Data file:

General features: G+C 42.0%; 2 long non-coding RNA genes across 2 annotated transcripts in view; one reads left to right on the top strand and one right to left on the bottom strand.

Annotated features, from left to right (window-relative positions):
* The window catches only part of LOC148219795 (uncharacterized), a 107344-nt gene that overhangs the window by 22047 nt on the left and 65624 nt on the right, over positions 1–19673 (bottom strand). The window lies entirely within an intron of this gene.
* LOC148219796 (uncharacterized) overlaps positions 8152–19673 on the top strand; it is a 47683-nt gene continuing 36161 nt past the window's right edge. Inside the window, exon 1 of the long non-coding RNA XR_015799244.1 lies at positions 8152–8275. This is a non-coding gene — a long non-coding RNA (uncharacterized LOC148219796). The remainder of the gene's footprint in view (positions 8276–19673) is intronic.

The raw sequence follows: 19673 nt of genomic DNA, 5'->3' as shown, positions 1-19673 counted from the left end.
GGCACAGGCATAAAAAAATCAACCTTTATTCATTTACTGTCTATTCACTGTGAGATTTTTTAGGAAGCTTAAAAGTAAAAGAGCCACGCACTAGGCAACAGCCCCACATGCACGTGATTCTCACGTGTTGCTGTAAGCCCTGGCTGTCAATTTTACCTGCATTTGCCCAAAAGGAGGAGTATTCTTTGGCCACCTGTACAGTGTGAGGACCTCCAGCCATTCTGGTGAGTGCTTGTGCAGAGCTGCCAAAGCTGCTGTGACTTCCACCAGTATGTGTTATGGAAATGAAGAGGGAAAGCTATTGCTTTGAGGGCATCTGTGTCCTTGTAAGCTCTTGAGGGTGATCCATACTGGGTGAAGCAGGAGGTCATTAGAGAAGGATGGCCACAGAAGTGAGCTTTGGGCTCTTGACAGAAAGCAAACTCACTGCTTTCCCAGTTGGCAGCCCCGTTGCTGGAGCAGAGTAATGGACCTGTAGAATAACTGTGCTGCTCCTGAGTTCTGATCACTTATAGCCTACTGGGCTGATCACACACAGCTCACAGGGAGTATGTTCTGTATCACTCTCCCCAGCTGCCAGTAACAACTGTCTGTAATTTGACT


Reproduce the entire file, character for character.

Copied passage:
General features: G+C 42.0%; 2 long non-coding RNA genes across 2 annotated transcripts in view; one reads left to right on the top strand and one right to left on the bottom strand.

Annotated features, from left to right (window-relative positions):
* The window catches only part of LOC148219795 (uncharacterized), a 107344-nt gene that overhangs the window by 22047 nt on the left and 65624 nt on the right, over positions 1–19673 (bottom strand). The window lies entirely within an intron of this gene.
* LOC148219796 (uncharacterized) overlaps positions 8152–19673 on the top strand; it is a 47683-nt gene continuing 36161 nt past the window's right edge. Inside the window, exon 1 of the long non-coding RNA XR_015799244.1 lies at positions 8152–8275. This is a non-coding gene — a long non-coding RNA (uncharacterized LOC148219796). The remainder of the gene's footprint in view (positions 8276–19673) is intronic.

The raw sequence follows: 19673 nt of genomic DNA, 5'->3' as shown, positions 1-19673 counted from the left end.
GGCACAGGCATAAAAAAATCAACCTTTATTCATTTACTGTCTATTCACTGTGAGATTTTTTAGGAAGCTTAAAAGTAAAAGAGCCACGCACTAGGCAACAGCCCCACATGCACGTGATTCTCACGTGTTGCTGTAAGCCCTGGCTGTCAATTTTACCTGCATTTGCCCAAAAGGAGGAGTATTCTTTGGCCACCTGTACAGTGTGAGGACCTCCAGCCATTCTGGTGAGTGCTTGTGCAGAGCTGCCAAAGCTGCTGTGACTTCCACCAGTATGTGTTATGGAAATGAAGAGGGAAAGCTATTGCTTTGAGGGCATCTGTGTCCTTGTAAGCTCTTGAGGGTGATCCATACTGGGTGAAGCAGGAGGTCATTAGAGAAGGATGGCCACAGAAGTGAGCTTTGGGCTCTTGACAGAAAGCAAACTCACTGCTTTCCCAGTTGGCAGCCCCGTTGCTGGAGCAGAGTAATGGACCTGTAGAATAACTGTGCTGCTCCTGAGTTCTGATCACTTATAGCCTACTGGGCTGATCACACACAGCTCACAGGGAGTATGTTCTGTATCACTCTCCCCAGCTGCCAGTAACAACTGTCTGTAATTTGACT